Ryan Schallenberger's journal contained an entry made last month that contained a timeline for an attack that included how he would lock his school's doors and where he would place more than five explosives in the building, prosecutor Jay Hodge said during a court hearing for the teen.
"The kid needs help, but this is a violent offense," Hodge said. "You can't put an entire community in fear and just walk away. In this situation, society requires jail time. There's no way to excuse or forgive what he did."
Hodge urged a mental evaluation for the Schallenberger, whom authorities have described as a straight-A student who has seemed confused since his arrest. Cuffed and shackled, the skinny teen with the wispy mustache smiled and gave a quick wave Tuesday to courtroom spectators who included his parents and some classmates.
Court-appointed lawyer William Spencer said the teen doesn't want to post bond or have a mental evaluation. He said that after meeting with Schallenberger a day earlier, he believed his client was competent to defend himself and understand the charge against him.
During the hearing in Chesterfield, prosecutors formally requested to change their charge from making a bomb threat to possession of bomb-making material, which carries a sentence of two to 15 years in prison. The federal charges will take precedent, however, and Schallenberger was whisked to a federal courtroom some 50 miles away to face those accusations and meet another defense lawyer.
Schallenberger was arrested Saturday after his parents called police because he had ordered 10 pounds of ammonium nitrate through eBay, authorities said. Ammonium nitrate is a fertilizer that was a component in the deadly 1995 Oklahoma City bombing.
But CBS News correspondent Mark Strassmann reports that by the time Schallenberger's parents began to seek help for their son, the bomb-making supplies that he had ordered using the Internet were already in the mail.
Authorities have said Schallenberger could have assembled deadly bombs within minutes with the materials they found. Police said they also the bombing plans in the journal including a hand-drawn map of the school, and the hate-filled diary lauded the Columbine killers. They also said they found an audiotape that Schallenberger wanted played after he died.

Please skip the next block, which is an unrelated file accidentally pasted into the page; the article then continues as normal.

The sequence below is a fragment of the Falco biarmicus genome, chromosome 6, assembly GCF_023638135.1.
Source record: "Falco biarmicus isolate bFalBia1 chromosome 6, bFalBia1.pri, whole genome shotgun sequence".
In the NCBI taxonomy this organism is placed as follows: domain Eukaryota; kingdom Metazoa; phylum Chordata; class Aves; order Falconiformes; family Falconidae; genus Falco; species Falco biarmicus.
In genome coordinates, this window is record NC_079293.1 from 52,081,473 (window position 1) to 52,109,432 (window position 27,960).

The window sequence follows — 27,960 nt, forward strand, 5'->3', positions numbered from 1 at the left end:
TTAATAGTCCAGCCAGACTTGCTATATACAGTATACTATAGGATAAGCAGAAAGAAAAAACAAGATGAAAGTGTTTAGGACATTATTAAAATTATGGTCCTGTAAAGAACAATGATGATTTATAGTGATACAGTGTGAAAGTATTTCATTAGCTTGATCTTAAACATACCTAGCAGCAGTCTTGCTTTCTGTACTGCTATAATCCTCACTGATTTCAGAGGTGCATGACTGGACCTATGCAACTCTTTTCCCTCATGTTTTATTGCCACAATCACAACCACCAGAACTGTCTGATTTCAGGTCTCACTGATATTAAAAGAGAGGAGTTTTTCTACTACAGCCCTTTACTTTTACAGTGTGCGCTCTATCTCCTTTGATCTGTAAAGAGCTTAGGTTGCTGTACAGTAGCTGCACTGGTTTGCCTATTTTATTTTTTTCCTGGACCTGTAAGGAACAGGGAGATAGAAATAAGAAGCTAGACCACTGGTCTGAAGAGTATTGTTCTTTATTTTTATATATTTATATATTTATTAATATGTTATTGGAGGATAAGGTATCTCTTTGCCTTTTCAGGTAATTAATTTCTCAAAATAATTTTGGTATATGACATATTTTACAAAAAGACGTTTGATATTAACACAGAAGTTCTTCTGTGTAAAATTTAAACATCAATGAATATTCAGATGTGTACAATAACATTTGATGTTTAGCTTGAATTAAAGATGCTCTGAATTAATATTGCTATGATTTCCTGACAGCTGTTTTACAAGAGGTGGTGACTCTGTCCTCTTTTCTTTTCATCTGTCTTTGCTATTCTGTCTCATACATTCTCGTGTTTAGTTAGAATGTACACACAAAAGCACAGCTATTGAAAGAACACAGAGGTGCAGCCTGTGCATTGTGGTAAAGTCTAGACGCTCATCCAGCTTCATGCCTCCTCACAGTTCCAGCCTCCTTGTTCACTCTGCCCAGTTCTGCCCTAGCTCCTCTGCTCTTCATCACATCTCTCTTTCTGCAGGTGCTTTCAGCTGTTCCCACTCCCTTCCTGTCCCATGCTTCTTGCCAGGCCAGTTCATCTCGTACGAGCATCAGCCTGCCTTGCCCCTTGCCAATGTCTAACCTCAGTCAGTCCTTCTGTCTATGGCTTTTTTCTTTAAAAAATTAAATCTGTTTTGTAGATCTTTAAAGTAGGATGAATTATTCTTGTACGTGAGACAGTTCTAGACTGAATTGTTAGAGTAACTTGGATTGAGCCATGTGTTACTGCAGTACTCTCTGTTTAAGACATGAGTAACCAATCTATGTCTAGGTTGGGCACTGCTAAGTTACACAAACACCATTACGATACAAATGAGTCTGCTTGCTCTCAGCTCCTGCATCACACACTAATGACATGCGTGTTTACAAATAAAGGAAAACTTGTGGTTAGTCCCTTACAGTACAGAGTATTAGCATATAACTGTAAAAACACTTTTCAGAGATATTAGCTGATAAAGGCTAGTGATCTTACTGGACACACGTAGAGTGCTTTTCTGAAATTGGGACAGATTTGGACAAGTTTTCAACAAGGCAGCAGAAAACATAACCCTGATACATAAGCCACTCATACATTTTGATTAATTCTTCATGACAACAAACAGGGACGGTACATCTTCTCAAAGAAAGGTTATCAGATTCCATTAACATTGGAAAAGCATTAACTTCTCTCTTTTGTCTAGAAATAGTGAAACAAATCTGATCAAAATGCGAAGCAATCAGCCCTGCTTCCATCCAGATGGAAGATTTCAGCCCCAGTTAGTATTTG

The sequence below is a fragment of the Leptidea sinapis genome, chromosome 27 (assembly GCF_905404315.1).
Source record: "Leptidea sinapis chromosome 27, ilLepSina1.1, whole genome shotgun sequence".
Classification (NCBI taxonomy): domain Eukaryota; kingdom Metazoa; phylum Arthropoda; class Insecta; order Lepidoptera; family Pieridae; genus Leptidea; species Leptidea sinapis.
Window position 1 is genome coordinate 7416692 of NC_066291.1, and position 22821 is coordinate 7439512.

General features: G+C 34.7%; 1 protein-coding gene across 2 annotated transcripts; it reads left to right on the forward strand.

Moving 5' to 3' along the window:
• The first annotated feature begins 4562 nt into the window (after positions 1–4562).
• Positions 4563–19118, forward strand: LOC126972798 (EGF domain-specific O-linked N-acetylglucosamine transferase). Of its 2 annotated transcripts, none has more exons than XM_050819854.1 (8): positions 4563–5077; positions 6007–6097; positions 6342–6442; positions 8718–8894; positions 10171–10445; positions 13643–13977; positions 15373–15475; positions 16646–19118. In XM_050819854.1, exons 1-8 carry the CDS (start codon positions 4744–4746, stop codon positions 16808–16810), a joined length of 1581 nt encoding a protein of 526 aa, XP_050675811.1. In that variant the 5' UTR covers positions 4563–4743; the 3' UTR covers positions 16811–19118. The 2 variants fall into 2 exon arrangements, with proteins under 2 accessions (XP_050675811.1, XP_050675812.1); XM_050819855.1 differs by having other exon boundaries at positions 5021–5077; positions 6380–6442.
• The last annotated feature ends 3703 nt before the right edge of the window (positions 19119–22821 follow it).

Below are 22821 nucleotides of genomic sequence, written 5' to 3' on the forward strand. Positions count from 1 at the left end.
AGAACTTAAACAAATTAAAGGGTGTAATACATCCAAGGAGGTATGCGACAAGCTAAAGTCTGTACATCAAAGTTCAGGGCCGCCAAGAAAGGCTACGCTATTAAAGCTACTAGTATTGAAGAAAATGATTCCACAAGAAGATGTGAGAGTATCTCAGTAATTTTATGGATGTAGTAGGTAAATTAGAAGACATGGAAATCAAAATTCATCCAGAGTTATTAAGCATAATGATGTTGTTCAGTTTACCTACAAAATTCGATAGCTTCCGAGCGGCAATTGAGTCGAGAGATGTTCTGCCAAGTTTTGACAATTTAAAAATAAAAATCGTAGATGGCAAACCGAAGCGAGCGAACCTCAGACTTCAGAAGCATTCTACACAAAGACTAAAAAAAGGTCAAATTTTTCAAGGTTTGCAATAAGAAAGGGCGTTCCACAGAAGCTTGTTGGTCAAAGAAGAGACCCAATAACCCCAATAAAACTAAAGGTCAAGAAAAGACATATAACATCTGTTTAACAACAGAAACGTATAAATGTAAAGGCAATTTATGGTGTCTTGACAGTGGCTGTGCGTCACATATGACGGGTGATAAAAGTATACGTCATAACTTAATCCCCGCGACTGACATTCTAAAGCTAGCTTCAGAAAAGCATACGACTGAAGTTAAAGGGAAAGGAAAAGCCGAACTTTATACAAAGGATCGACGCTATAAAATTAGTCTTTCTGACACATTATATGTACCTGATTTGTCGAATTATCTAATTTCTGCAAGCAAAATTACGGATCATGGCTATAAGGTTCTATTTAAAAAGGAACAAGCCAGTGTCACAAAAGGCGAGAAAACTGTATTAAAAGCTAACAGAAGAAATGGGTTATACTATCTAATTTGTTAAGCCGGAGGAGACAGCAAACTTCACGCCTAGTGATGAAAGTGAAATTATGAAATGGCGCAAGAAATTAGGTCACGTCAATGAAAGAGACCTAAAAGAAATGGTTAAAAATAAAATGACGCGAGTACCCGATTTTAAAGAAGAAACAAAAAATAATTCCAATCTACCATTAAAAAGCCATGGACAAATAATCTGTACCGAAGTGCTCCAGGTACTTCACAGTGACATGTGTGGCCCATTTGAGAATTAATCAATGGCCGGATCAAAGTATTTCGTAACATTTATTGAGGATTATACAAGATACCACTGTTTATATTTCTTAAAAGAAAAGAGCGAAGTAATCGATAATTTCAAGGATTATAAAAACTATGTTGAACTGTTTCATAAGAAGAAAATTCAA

Hodge on Tuesday said the 50-page journal also contained some attempts at self-analysis and that the teen knew that what he was planning was wrong. "He had a temper," the prosecutor said.
The journal did not name a specific target for an attack nor did it specify whom Schallenberger wanted to harm.
Ashley Waters, one of Schallenberger's classmates, told the CBS Early Show, "What he did is completely out of his character. He's really nice, he talks to everybody, everybody talks to him. Nobody picks on him, so we don't really know what's going on."
Schallenberger's mother and stepfather, John and Laurie Sittley, sat behind him in the courtroom, his stepfather shielding their faces from the media with a white envelope. They have not commented publicly about the case and rushed from the courtroom after the hearing, but authorities have described them as heartbroken over the arrest. Their phone number is unlisted and their home off a dirt road about 10 miles from the school has "No Trespassing" signs posted.
Kevin McDonald, the acting U.S. attorney for South Carolina, said the federal weapons charge comes into play mostly because Schallenberger ordered materials that can be used for bombs through the mail. An EBay spokeswoman said the company is cooperating with the investigation and did nothing illegal.
Schallenberger also faces two lesser federal charges: attempting to use explosives on a building that gets federal funding, and using interstate commerce to obtain explosives to be used against people and property.
Hanna Huntley, an 18-year-old classmate who attended the hearing, discounted descriptions of Schallenberger as a loner in their school of 544 students.
"He had plenty of friends. He was a likable person. He was the type of person that, if you weren't happy that day, he'd make you smile. That's why it was such a shock. He obviously kept all this bottled up," she said, describing how he made people laugh in her history class last year by singing songs from the cartoon SpongeBob SquarePants.
School officials said three-quarters of the students attended school Tuesday, a day after more than half did not show up.
Chesterfield is a town of about 1,500 people in northeastern South Carolina near the North Carolina line.